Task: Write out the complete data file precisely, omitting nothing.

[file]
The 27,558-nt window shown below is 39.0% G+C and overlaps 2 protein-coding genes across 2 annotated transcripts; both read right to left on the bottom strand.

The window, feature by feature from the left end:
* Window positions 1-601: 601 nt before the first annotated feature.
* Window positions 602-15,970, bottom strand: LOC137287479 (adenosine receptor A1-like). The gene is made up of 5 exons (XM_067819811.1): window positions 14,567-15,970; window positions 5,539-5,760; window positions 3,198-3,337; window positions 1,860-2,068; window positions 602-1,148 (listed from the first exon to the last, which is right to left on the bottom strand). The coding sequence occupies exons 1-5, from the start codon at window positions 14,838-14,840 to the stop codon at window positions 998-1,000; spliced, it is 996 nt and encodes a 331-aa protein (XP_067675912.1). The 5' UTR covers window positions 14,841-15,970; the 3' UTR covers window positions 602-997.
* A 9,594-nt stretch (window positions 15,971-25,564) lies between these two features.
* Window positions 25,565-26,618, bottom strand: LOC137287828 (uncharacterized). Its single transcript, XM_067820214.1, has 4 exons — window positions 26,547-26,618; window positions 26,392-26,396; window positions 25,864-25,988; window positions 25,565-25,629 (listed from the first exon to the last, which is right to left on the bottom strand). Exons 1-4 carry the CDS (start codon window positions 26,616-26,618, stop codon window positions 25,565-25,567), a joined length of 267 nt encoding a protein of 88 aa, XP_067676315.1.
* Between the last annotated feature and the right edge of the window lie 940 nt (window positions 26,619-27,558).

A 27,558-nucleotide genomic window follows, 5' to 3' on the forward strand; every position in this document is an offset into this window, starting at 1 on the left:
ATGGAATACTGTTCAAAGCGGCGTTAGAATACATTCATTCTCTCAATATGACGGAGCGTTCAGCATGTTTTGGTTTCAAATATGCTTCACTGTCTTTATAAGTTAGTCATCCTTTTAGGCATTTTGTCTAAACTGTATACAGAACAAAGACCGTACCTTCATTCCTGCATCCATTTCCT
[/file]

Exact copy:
The 27,558-nt window shown below is 39.0% G+C and overlaps 2 protein-coding genes across 2 annotated transcripts; both read right to left on the bottom strand.

The window, feature by feature from the left end:
* Window positions 1-601: 601 nt before the first annotated feature.
* Window positions 602-15,970, bottom strand: LOC137287479 (adenosine receptor A1-like). The gene is made up of 5 exons (XM_067819811.1): window positions 14,567-15,970; window positions 5,539-5,760; window positions 3,198-3,337; window positions 1,860-2,068; window positions 602-1,148 (listed from the first exon to the last, which is right to left on the bottom strand). The coding sequence occupies exons 1-5, from the start codon at window positions 14,838-14,840 to the stop codon at window positions 998-1,000; spliced, it is 996 nt and encodes a 331-aa protein (XP_067675912.1). The 5' UTR covers window positions 14,841-15,970; the 3' UTR covers window positions 602-997.
* A 9,594-nt stretch (window positions 15,971-25,564) lies between these two features.
* Window positions 25,565-26,618, bottom strand: LOC137287828 (uncharacterized). Its single transcript, XM_067820214.1, has 4 exons — window positions 26,547-26,618; window positions 26,392-26,396; window positions 25,864-25,988; window positions 25,565-25,629 (listed from the first exon to the last, which is right to left on the bottom strand). Exons 1-4 carry the CDS (start codon window positions 26,616-26,618, stop codon window positions 25,565-25,567), a joined length of 267 nt encoding a protein of 88 aa, XP_067676315.1.
* Between the last annotated feature and the right edge of the window lie 940 nt (window positions 26,619-27,558).

A 27,558-nucleotide genomic window follows, 5' to 3' on the forward strand; every position in this document is an offset into this window, starting at 1 on the left:
ATGGAATACTGTTCAAAGCGGCGTTAGAATACATTCATTCTCTCAATATGACGGAGCGTTCAGCATGTTTTGGTTTCAAATATGCTTCACTGTCTTTATAAGTTAGTCATCCTTTTAGGCATTTTGTCTAAACTGTATACAGAACAAAGACCGTACCTTCATTCCTGCATCCATTTCCT